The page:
“We're having a fruit and vegetable shortage because we've increased consumption so much," says Donna Martin of her schools in rural Georgia that feature local produce on the lunch menu. Studies show that farm to school activities improve early childhood and K-12 eating behaviors, including choosing healthier options in the cafeteria, consuming more fruits and vegetables at school and at home, consuming less unhealthy foods and sodas, and increasing physical activity. A study published just this month in the journal Childhood Obesity confirmed again that students are eating more healthful foods such as fruits and vegetables, and that plate waste is not increasing.

Obesity rates are going down
The Robert Wood Johnson Foundation highlights cities, counties and states that have started to see their childhood obesity rates go down in recent years. They’ve observed that communities that take a comprehensive approach are making progress. Farm to school is a comprehensive approach. Not only are students exposed to healthy eating in school, but food education also travels home. Doreen Simonds, Food Services Director for Waterford School District in Ortonville, Mich., explains, “We hear back from kids and parents that they are trying new foods at home, going to farmers markets now, and using the Double Food Bucks too.” Through farm to school practices, we are laying the groundwork for reversing years of unhealthy lifestyles. 

Education is key to fostering healthy choices
Farm to school programs provide experiential education opportunities for kids to taste, try, and eventually like new foods – to make choices for themselves. Farm to school is about creating positive food experiences for kids, with farm tours, cooking demos, school gardens, and farmers in the classroom. As quoted in the Huffington Post, Dora Rivas with the Dallas Independent School District – the second-largest system in Texas and 14th-largest in the country – has seen their farm to school program change everything from what kids are eating to the way they are learning. "We feel like children remember and are more excited about trying new foods when they actually experience it," Rivas said. "School gardens are a great way to introduce them to new foods."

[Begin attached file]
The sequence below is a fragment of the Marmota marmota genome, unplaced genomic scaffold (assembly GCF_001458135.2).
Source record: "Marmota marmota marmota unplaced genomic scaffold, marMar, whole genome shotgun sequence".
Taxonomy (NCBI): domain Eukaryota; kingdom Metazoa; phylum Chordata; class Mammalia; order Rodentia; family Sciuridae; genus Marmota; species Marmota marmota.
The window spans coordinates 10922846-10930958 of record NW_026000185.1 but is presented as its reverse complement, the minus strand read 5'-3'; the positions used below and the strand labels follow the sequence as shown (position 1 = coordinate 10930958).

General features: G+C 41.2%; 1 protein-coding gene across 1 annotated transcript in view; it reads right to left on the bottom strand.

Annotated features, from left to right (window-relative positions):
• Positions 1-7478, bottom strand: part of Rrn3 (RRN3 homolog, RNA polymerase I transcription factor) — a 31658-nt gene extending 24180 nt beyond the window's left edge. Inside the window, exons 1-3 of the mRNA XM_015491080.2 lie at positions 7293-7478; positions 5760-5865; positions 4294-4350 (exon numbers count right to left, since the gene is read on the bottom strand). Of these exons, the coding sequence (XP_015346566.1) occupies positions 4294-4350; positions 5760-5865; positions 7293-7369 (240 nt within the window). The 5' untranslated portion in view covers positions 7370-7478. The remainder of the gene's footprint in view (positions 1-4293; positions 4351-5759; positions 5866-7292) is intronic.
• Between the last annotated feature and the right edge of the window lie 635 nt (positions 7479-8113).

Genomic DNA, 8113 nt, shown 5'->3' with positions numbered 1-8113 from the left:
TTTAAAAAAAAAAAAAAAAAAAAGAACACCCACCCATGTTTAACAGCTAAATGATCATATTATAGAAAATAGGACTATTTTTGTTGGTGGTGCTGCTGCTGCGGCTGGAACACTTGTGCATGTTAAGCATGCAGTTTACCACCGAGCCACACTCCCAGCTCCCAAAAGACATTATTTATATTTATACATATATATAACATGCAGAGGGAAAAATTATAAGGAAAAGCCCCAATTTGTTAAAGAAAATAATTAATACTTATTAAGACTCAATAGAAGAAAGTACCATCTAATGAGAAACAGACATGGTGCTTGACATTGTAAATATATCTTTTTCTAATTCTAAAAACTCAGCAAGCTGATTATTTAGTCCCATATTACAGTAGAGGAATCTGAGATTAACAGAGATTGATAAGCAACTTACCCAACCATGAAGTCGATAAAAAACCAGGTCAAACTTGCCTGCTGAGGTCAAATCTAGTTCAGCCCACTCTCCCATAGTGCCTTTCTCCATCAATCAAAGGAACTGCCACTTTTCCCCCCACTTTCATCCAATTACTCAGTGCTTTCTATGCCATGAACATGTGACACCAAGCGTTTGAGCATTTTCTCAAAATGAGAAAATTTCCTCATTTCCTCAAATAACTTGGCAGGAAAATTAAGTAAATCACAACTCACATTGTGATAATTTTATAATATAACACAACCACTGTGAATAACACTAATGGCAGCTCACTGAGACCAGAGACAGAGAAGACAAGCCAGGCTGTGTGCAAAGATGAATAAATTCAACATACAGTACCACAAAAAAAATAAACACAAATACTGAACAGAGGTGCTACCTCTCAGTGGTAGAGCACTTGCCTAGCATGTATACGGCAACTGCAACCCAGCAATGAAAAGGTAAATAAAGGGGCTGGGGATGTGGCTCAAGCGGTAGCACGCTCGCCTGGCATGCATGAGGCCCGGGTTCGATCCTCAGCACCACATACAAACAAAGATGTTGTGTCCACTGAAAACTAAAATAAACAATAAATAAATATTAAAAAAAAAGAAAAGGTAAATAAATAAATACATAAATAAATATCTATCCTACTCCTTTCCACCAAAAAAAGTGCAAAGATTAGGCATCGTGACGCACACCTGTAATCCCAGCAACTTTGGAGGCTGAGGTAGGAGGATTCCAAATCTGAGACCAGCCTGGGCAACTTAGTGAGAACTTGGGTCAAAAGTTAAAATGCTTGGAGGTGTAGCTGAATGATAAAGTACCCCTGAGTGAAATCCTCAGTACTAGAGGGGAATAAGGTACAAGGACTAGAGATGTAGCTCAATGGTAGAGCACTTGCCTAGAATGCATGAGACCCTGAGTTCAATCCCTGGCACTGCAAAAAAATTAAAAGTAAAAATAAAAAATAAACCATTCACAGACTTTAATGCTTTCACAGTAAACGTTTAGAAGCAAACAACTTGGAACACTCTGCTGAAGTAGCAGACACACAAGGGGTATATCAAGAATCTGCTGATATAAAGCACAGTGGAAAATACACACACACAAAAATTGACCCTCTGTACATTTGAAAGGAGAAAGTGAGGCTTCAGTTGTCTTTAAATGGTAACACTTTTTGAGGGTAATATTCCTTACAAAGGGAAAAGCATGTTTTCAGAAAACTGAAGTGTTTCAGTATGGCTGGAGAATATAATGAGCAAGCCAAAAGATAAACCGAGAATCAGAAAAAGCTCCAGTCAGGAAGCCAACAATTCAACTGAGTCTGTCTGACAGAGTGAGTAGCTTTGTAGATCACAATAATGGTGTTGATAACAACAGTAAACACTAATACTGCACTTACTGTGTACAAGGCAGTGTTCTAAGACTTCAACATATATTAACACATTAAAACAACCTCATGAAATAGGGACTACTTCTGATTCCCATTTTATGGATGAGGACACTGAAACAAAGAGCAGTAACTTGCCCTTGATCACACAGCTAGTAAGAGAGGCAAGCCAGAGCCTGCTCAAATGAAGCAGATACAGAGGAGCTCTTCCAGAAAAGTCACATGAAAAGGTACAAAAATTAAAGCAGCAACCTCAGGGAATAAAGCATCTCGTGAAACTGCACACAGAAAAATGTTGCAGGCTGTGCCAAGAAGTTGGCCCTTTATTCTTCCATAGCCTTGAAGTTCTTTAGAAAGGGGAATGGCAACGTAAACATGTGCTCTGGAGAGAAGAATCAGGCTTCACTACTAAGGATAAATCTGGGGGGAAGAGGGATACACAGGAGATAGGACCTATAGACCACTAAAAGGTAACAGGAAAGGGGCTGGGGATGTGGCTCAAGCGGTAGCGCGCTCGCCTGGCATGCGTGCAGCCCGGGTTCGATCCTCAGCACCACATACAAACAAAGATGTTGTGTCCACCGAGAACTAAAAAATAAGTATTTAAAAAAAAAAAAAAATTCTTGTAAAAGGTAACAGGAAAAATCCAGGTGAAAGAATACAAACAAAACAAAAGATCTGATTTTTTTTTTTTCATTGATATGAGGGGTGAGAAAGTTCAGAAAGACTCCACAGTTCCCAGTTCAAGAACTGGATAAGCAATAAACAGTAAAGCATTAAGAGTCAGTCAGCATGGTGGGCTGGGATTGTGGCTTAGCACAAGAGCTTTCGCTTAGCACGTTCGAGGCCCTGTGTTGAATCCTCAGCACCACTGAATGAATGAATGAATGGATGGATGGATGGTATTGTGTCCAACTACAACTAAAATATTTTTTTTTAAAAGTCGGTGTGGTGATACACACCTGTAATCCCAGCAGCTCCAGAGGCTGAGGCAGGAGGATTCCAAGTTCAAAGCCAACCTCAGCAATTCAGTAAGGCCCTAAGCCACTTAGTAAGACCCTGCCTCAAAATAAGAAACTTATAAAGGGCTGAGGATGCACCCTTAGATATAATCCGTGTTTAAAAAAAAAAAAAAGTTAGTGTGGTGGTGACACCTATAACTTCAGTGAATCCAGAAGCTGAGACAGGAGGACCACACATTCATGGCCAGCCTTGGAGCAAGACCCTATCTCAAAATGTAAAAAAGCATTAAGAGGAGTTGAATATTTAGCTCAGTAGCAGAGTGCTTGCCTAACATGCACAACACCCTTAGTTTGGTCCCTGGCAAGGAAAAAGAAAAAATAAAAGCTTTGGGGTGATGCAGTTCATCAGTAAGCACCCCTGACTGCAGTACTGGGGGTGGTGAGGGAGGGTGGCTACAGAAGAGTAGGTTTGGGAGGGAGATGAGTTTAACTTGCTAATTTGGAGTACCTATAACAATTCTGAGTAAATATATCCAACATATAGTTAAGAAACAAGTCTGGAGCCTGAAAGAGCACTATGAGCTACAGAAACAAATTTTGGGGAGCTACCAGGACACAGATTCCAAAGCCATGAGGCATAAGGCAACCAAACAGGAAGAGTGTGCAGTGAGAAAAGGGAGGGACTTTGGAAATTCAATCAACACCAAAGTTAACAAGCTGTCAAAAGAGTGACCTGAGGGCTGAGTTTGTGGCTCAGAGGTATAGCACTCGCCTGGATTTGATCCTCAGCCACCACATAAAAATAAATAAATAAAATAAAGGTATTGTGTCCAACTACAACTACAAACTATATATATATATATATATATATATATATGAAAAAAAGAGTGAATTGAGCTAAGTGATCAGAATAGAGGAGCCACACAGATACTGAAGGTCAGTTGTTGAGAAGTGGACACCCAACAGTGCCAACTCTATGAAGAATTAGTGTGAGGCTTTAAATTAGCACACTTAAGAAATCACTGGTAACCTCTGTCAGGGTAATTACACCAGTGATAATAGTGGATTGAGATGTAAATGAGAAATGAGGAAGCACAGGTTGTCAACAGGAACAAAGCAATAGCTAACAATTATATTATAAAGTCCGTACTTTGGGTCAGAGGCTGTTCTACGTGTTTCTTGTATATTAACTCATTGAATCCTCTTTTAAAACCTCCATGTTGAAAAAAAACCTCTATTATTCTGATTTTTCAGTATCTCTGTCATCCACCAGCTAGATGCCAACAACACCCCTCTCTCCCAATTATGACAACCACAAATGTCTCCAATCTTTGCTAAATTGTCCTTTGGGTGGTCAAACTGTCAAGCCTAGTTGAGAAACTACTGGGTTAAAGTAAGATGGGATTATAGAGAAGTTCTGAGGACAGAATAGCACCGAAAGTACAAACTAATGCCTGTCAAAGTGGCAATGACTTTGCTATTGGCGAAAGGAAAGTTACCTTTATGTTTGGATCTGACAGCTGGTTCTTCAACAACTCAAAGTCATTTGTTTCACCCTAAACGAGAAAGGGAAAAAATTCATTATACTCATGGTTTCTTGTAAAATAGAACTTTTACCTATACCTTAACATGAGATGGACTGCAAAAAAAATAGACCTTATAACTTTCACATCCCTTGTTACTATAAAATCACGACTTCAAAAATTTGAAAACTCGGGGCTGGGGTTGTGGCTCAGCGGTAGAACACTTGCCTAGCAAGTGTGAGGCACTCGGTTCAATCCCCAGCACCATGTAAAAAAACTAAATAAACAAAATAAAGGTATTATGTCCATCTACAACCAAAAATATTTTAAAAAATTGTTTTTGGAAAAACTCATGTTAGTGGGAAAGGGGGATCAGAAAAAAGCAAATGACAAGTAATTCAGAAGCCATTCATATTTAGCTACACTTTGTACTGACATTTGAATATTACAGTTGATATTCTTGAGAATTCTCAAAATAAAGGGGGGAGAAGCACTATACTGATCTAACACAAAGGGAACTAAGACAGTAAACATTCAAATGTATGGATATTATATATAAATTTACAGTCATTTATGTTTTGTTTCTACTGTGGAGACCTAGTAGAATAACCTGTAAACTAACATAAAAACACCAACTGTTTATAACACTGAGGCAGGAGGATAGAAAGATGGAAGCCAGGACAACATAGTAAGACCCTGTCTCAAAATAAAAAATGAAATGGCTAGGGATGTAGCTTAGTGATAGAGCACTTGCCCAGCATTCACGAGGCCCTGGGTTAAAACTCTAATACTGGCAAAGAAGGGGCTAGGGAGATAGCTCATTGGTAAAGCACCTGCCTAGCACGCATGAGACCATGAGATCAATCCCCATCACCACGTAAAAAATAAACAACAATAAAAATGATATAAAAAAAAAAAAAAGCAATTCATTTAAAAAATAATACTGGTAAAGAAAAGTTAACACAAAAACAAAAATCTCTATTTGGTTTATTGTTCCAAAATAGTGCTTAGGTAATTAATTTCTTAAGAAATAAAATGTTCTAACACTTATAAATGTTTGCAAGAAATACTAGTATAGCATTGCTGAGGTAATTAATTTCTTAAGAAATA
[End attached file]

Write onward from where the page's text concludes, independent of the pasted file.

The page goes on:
Education is key to facilitating behavior change, and change requires time and patience. The US Department of Agriculture estimates that 95 percent of schools are successfully meeting the updated nutrition standard requirements for school meals. More than 40,000 schools across the country have changed their approach to child health and food education by implementing farm to school activities. And farm to school continues to come up as a successful strategy to improve child nutrition again and again and again in Congressional hearings preparing for the reauthorization of the Child Nutrition Act this year. 

I’ve said it before, and I’ll keep saying it: students who are properly introduced to new foods through farm to school are more likely to adopt healthy eating habits, participate in their school's meal plan and are less likely to waste food, which results in a better bottom line for schools and healthier kids. 

Creating change in the lunchroom – whether it be farm to school or the new nutrition standards – is never easy. But do we let our kids give up easily when they are trying something new? We don’t! We encourage them to keep trying, and teach them to be patient. 
It’s just common sense to support our kids to be healthy in the same way!  

This week in farm to school: 6/24/2015

NFSN Staff Wednesday, June 24, 2015

Every week, we share opportunities, action items and a selection of media stories that relate to the farm to school movement. To submit an item for consideration, send us an email. To be considered, content should be of national interest to the farm to school community. 



Funding & Grants 
1. USDA Seeks Applications for Loans and Grants to Create Jobs and Support Rural Economic Development
The USDA is accepting applications for loans and grants to support business expansion, create jobs and increase economic opportunities in rural communities. Funding is being provided through USDA's Rural Microentrepreneur Assistance Program (RMAP). RMAP provides loans and grants to Microenterprise Development Organizations (MDOs) to help microentrepreneurs – very small businesses with 10 or fewer employees – access capital to start or grow businesses. MDOs use the funds to provide training and technical assistance to small businesses or to establish revolving loan funds that provide micro-loans, typically $5,000 to $50,000, to rural microentrepreneurs. The 2014 Farm Bill reauthorized the program through 2018. For Fiscal Year 2015, more than $16 million is available in loans and grants. Details about how to apply for this are on page 35299 of the June 19 Federal Register. Application forms may be obtained from any USDA Rural Development State Office. More information can be found in this USDA press release

Webinars & Events 
1. Kansas City Schoolyard Garden Summit, July 14
Sign up today for an exclusive Kansas City Schoolyard Garden Summit event on July 14, 2015, featuring a keynote address from Health Care Foundation of Greater Kansas City. This regional summit is intended to share best practices among schools and school districts, as well as provide provide fun, educational methods to use school gardens for healthy food options, curriculum and to involve community members. It will also give an overview of the schoolyard garden movement in Kansas City, and provide tips for starting and maintaining a school garden. The Summit will be held at Paseo Academy of Fine and Performing Arts. More information & registration details can be found here.   
2. NESAWG 2015 Conference, November 13-14, Saratoga Springs, NY
Putting MOVE in the Movement